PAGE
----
Demonstrating the essentials of abdominal palpation
In this video, you'll learn how to build trust with your patient in pain as well as the proper hand placement for light and deep palpation.
Palpation of the abdomen is the fourth component of the abdominal exam—and one of the most important. In this video, from our Abdominal Examination Essentials course, you'll learn how to build trust with your patient in pain as well as the proper hand placement for light and deep palpation.
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Performing a great abdominal exam is a vital aspect of clinical practice. In this course, you’ll learn special techniques for evaluating the abdomen and how to correlate exam findings with relevant anatomy. You’ll learn the differential diagnoses associated with different regions of the abdomen and confidently refer symptomatic patients for further testing or therapeutic interventions.
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Palpation of the abdomen is to touch, or to feel the abdomen with one's hands. And is the fourth component of the abdominal exam. The goal of palpation is to detect any tenderness, masses and, or organomegaly. Generally, there are two types of palpation. Light palpation, depresses the abdomen to a depth of about one centimeter, it is often performed first, and is used to detect tenderness in a particular region or quadrant.
Deep palpation depresses the abdomen to a depth of about four to five centimeters. It is often performed second and is used to detect masses and organomegaly. If a patient has tenderness with light palpation, they will likely have it with deep palpation, as well. Occasionally deep palpation can detect tenderness that light palpation did not.
The technique to perform palpation is straightforward. Wash your hands and warm them up by using water, so they are warm when they touch the patient's skin. Communicate with the patient and ask them to tell you where the most painful region is during palpation. Ask them to use one finger, and point to where the pain is the worst. Palpate the most painful region last.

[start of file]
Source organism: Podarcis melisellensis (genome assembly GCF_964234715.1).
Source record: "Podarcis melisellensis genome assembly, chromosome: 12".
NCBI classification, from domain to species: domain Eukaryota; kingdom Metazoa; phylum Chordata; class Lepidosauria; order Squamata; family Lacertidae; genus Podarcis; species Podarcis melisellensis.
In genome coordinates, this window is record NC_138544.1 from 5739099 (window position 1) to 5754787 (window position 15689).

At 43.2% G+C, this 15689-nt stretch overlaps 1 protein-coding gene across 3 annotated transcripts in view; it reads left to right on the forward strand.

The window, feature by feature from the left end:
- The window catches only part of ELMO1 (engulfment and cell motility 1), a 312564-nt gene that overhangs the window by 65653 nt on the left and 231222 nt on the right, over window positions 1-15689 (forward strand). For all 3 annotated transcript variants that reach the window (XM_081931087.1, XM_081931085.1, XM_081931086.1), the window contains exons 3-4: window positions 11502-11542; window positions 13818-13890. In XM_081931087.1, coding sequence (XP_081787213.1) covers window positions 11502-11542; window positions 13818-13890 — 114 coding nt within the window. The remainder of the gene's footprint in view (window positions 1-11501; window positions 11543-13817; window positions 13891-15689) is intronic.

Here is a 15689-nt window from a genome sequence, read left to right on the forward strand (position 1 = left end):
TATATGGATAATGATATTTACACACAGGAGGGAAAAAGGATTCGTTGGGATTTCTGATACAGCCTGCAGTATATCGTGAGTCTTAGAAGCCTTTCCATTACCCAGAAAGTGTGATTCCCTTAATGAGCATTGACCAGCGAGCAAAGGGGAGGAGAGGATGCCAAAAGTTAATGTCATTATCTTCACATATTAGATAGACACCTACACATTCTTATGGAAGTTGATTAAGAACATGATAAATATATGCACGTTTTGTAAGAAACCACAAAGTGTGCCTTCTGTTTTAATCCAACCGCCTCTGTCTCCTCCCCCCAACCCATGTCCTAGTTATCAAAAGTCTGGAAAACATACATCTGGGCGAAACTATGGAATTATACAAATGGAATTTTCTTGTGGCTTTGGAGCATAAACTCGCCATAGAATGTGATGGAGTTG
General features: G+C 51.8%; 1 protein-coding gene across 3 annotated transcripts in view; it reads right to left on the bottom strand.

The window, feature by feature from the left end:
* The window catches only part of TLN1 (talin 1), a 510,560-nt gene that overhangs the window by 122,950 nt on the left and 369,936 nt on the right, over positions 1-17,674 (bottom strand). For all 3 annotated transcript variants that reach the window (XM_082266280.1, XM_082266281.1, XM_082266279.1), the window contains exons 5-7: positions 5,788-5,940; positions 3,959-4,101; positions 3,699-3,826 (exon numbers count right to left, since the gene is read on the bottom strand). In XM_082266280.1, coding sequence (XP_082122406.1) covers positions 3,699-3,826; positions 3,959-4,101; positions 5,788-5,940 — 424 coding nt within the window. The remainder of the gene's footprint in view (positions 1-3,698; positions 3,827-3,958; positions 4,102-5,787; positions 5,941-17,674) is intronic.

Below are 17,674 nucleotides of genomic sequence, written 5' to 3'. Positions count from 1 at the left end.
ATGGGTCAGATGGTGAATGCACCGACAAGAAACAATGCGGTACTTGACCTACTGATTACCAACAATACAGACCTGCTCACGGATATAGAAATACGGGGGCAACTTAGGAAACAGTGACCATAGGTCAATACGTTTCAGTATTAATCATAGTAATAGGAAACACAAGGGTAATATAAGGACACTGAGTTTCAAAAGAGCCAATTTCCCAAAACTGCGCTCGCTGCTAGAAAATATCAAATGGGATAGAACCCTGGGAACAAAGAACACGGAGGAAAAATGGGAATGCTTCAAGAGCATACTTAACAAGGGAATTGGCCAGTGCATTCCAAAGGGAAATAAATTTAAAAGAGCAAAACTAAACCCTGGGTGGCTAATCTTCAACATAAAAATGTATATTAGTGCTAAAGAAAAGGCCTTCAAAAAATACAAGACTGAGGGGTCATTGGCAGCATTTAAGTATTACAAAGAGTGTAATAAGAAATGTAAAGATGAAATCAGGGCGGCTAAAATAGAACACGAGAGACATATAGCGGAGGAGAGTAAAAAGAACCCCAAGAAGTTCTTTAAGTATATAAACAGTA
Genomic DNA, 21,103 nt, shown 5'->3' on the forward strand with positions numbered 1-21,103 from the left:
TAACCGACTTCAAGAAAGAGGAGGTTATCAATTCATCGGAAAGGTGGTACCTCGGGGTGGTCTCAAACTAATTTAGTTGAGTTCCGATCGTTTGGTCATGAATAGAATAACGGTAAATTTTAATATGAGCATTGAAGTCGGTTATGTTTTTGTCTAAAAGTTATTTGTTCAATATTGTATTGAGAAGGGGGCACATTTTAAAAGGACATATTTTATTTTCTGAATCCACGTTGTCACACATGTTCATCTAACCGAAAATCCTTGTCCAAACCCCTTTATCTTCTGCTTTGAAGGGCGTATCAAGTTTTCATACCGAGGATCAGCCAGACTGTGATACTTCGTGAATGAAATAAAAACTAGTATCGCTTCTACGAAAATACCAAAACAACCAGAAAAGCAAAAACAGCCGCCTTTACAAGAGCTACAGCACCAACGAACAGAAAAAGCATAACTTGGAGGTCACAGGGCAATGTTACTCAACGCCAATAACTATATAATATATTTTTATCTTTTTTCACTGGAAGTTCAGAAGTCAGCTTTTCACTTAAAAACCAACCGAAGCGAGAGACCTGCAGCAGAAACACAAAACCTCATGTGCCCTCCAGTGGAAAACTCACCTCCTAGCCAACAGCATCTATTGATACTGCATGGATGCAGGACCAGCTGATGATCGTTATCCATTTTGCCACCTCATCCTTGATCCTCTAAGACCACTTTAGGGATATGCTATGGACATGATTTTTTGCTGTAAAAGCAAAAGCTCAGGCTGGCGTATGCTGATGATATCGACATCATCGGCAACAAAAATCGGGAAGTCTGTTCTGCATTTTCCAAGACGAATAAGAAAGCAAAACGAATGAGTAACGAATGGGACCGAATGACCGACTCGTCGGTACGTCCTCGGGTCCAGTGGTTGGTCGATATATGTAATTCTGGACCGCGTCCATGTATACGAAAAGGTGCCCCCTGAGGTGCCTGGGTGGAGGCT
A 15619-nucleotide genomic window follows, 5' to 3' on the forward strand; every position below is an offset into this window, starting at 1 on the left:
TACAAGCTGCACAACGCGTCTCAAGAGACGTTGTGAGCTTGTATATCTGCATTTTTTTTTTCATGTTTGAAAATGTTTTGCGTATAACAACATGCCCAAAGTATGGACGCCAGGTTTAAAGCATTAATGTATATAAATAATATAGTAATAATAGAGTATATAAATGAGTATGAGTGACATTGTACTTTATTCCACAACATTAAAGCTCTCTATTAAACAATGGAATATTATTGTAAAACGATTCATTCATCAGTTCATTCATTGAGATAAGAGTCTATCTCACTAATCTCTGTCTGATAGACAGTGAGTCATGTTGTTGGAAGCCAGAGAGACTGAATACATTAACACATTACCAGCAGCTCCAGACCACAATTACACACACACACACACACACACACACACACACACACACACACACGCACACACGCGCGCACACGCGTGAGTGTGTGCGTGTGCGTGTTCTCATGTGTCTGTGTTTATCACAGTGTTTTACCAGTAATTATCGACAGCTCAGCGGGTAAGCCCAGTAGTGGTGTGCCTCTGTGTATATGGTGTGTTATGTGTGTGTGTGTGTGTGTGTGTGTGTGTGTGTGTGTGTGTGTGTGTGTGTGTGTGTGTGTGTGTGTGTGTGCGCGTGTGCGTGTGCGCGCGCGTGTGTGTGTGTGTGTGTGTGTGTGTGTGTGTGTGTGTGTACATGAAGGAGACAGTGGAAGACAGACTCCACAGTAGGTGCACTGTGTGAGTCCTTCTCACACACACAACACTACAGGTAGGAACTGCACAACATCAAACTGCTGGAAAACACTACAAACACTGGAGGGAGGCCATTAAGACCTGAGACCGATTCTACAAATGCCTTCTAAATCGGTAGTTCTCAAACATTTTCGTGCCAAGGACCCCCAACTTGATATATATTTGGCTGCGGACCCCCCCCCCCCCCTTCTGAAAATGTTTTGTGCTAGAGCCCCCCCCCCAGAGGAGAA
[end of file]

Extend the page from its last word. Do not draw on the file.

This technique helps build trust with the patient, and allows for complete abdominal exam prior to eliciting pain. Proceed with light palpation. Perform this by either a one-handed or two-handed technique. In the one-handed technique, take the finger pad of your dominant hand and place them directly on the abdomen.
Start in the right upper quadrant and move systematically through the quadrants, or regions. Demonstrated here is the one-handed technique, for light palpation. The examiner starts in the right upper quadrant and proceeds to the left upper quadrant, left lower quadrant, then the right lower quadrant. Light palpation gently depresses the abdomen down to about one centimeter.
After completion of light palpation, then proceed to deep palpation in all four quadrants, down to a depth as deep as four to five centimeters. Demonstrated here is deep palpation, which is used to detect masses or organomegaly. As previously mentioned, the exam can be performed with a two-handed technique, as well. Use the upper hand to apply a firm and steady pressure, use the lower hand to feel.
This technique is particularly helpful if you are evaluating a mass. It can also combine both light, and deep palpation. Demonstrated here is the two-handed technique with light palpation, immediately followed by deep palpation in the right upper quadrant. This is continued systematically throughout the quadrant, and completes the exam with palpation of each flank.